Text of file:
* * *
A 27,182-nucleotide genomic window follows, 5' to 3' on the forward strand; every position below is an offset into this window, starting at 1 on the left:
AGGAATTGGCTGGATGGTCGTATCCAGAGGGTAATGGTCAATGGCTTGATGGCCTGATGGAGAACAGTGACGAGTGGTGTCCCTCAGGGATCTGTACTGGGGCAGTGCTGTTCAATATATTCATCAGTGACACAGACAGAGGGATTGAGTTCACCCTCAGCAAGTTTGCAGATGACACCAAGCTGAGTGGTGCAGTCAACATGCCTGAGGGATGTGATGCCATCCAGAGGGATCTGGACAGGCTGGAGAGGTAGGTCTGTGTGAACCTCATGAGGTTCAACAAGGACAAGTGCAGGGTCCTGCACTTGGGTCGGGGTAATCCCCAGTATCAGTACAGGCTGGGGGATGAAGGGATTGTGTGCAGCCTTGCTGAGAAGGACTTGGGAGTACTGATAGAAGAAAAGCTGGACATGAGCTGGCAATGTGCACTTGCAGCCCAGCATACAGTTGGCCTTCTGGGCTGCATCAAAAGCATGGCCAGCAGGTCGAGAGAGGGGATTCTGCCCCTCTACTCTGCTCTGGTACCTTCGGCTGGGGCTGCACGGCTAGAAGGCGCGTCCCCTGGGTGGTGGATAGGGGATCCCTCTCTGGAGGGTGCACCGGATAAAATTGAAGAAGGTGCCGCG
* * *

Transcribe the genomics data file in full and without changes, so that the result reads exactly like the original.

A 27,182-nucleotide genomic window follows, 5' to 3' on the forward strand; every position below is an offset into this window, starting at 1 on the left:
AGGAATTGGCTGGATGGTCGTATCCAGAGGGTAATGGTCAATGGCTTGATGGCCTGATGGAGAACAGTGACGAGTGGTGTCCCTCAGGGATCTGTACTGGGGCAGTGCTGTTCAATATATTCATCAGTGACACAGACAGAGGGATTGAGTTCACCCTCAGCAAGTTTGCAGATGACACCAAGCTGAGTGGTGCAGTCAACATGCCTGAGGGATGTGATGCCATCCAGAGGGATCTGGACAGGCTGGAGAGGTAGGTCTGTGTGAACCTCATGAGGTTCAACAAGGACAAGTGCAGGGTCCTGCACTTGGGTCGGGGTAATCCCCAGTATCAGTACAGGCTGGGGGATGAAGGGATTGTGTGCAGCCTTGCTGAGAAGGACTTGGGAGTACTGATAGAAGAAAAGCTGGACATGAGCTGGCAATGTGCACTTGCAGCCCAGCATACAGTTGGCCTTCTGGGCTGCATCAAAAGCATGGCCAGCAGGTCGAGAGAGGGGATTCTGCCCCTCTACTCTGCTCTGGTACCTTCGGCTGGGGCTGCACGGCTAGAAGGCGCGTCCCCTGGGTGGTGGATAGGGGATCCCTCTCTGGAGGGTGCACCGGATAAAATTGAAGAAGGTGCCGCG